MY HEART WAS broken when I got the news on a Sunday in September: All Saints Church in Peshawar, Pakistan, had been attacked by two suicide bombers just after the Sunday service, as worshippers filtered out of the sanctuary. Eighty-five people were killed, including 34 women, seven children, and two Muslim police officers there to provide security. Later reports said the bombers were Sunni extremists.
In 1976, I was honored to start Youth for Christ in Peshawar. There were few Christians in this area near the Afghan border; Peshawar was not and is not a big town. Undoubtedly, some of the adults in and around the church when it was bombed were people I had met decades earlier.
News of the bombing confounded my memory of Peshawar 38 years ago. Religious plurality then was not perfect, but it was in great contrast to today. Christians, though few, served the Lord with some freedom. Youth for Christ held open-air rallies in the park, amplified by public-address speakers, with young people singing Christian songs with Bible messages to be heard by anyone within earshot. No security was needed, and truth be told both Muslim and Christian youth were in the audience and the choir.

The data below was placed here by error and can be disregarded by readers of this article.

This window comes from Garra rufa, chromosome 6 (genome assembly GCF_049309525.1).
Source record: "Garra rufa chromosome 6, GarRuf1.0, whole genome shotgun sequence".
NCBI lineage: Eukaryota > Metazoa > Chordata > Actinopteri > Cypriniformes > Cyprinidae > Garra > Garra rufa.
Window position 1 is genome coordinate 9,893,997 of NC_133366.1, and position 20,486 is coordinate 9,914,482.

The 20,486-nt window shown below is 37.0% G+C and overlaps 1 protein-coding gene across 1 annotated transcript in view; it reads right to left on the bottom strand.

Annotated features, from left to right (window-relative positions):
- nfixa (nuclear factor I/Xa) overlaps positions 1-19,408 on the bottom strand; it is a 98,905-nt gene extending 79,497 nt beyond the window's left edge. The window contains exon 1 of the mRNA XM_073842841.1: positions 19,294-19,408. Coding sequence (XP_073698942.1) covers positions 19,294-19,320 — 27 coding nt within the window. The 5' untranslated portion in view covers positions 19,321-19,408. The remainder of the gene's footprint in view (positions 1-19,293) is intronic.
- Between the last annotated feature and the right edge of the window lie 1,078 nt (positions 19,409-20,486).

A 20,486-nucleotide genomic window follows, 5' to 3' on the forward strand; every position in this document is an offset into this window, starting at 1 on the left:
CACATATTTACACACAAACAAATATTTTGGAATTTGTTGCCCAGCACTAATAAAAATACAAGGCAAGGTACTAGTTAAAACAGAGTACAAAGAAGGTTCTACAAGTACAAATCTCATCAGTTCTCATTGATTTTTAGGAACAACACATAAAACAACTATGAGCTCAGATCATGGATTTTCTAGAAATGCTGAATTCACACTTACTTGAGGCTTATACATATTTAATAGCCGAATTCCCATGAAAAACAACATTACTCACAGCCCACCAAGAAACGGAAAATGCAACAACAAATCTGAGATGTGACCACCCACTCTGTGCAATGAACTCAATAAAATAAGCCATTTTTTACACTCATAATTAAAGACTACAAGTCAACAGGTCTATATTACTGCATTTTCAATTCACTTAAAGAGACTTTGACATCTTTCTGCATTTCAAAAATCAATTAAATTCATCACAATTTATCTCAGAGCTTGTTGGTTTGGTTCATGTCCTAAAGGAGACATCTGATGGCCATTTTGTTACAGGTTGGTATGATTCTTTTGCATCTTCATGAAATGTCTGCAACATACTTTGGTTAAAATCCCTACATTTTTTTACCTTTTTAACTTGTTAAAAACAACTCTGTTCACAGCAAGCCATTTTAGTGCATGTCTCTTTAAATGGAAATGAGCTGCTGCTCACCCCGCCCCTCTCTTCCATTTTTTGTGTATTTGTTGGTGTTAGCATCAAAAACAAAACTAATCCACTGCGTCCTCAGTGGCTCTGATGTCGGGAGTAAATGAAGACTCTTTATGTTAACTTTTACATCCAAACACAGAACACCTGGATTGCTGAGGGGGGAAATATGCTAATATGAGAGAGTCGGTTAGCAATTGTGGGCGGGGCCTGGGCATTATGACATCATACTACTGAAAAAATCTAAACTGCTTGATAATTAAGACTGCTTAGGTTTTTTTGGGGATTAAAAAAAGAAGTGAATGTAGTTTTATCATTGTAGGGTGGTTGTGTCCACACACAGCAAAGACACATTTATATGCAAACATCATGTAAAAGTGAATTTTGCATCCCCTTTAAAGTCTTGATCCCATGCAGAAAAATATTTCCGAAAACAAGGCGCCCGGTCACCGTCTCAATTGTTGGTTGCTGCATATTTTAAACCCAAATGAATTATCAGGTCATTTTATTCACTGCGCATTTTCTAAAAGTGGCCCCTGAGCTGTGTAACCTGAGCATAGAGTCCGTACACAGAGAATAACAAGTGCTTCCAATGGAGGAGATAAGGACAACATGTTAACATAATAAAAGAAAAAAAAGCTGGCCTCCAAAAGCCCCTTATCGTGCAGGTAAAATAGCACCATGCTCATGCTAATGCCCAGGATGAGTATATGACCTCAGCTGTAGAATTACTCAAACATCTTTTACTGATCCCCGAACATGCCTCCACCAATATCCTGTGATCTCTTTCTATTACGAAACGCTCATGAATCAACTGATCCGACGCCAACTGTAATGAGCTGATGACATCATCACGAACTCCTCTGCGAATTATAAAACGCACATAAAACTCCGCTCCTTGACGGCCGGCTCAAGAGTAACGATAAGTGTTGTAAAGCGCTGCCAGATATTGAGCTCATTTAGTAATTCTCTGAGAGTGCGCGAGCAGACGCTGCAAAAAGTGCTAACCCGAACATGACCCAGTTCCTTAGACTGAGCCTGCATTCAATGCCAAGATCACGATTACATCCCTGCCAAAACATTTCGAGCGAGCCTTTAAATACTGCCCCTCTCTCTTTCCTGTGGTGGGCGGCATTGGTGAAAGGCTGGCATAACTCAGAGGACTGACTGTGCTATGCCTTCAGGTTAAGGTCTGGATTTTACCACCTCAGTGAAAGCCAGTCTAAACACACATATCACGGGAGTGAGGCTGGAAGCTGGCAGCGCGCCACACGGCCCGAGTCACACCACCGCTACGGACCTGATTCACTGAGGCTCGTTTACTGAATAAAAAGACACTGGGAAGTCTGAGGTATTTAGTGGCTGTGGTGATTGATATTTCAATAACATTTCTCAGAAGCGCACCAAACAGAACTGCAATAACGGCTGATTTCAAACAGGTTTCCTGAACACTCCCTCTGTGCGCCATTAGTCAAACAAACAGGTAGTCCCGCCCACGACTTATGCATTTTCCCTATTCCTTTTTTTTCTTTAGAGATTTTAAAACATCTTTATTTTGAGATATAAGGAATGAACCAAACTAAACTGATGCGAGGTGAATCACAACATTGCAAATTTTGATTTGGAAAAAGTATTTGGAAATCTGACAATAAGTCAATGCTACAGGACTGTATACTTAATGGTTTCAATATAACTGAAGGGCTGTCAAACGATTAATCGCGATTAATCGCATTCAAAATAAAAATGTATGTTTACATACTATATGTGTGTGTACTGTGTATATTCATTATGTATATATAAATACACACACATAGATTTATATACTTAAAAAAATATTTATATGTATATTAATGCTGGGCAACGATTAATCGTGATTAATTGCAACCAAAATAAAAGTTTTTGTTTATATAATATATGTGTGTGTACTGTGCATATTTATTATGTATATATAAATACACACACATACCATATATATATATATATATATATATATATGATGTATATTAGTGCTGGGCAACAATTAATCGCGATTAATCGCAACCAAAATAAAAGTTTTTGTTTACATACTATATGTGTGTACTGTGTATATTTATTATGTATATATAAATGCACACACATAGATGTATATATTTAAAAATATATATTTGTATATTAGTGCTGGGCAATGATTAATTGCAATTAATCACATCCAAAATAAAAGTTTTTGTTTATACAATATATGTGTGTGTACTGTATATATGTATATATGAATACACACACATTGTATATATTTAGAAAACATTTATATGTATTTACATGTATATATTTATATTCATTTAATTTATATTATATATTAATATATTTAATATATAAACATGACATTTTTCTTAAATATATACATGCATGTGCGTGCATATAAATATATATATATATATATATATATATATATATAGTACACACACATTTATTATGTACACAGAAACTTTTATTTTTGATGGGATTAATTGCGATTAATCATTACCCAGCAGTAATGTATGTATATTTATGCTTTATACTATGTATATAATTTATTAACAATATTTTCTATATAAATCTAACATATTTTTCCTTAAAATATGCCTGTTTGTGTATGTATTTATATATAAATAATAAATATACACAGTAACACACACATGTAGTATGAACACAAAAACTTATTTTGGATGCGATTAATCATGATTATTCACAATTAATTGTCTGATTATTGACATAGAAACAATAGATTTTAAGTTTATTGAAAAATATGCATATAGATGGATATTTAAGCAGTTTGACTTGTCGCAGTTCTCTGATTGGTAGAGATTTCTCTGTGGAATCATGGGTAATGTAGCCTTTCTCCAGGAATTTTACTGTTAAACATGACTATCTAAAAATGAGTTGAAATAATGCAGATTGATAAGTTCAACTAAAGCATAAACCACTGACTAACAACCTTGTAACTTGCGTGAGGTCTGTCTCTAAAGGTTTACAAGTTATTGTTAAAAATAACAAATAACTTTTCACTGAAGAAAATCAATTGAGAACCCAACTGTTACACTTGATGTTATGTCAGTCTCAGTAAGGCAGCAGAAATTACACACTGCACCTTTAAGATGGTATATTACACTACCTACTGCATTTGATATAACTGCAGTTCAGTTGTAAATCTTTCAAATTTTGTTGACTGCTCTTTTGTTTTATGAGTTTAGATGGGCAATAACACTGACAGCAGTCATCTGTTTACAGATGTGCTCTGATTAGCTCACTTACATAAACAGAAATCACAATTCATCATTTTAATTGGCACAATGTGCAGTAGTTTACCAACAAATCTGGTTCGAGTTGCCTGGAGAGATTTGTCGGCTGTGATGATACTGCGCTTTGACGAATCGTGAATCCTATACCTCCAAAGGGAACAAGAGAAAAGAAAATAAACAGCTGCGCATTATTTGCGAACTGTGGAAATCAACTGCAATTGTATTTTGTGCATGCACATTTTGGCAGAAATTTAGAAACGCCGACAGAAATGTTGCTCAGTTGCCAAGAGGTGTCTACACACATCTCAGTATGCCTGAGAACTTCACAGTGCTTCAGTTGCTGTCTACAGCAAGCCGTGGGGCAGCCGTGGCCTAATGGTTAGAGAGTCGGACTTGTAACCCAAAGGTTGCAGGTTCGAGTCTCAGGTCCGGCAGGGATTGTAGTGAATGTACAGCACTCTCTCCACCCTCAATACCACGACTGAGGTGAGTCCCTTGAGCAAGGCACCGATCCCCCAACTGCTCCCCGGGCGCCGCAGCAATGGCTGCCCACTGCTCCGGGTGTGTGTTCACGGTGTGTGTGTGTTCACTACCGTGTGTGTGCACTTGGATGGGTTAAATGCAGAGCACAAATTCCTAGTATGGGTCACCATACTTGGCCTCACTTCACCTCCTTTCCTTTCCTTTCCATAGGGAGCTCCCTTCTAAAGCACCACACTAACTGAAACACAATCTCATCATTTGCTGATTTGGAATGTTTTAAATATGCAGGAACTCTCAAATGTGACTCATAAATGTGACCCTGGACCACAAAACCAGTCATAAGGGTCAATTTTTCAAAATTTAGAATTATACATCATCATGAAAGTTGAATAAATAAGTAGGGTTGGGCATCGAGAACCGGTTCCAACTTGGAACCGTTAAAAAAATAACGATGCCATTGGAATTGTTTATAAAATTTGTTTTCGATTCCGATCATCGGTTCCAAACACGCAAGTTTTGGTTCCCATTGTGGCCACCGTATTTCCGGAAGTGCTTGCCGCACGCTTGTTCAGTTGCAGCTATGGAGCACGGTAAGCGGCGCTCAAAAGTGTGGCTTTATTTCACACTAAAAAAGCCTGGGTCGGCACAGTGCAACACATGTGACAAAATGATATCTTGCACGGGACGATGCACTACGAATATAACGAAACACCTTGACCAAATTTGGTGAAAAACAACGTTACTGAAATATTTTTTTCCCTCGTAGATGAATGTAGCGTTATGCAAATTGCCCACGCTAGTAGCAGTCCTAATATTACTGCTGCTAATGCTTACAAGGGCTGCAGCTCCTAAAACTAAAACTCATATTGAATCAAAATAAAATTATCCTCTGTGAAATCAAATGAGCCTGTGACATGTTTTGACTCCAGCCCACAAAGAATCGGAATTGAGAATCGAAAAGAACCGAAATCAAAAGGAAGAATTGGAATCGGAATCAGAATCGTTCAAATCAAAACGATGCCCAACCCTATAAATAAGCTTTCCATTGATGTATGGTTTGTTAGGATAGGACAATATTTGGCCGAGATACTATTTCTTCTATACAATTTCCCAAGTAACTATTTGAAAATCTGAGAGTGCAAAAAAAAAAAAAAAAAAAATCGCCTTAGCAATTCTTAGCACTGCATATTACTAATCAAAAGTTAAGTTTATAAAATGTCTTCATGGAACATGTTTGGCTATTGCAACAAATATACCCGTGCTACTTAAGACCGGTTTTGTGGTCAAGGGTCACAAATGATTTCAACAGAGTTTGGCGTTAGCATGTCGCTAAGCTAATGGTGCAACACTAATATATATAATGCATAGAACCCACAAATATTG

The start of the second Gulf war in 2003, and subsequent military actions, changed everything. Reports say the church bombing in Peshawar was in retaliation for U.S. drone strikes that killed innocent men, women, and children, along with suspected terrorists, in that part of Pakistan. Peshawar is strategically located on the border with Afghanistan, not far from the famous Khyber Pass and only about 125 miles from where Osama bin Laden was killed.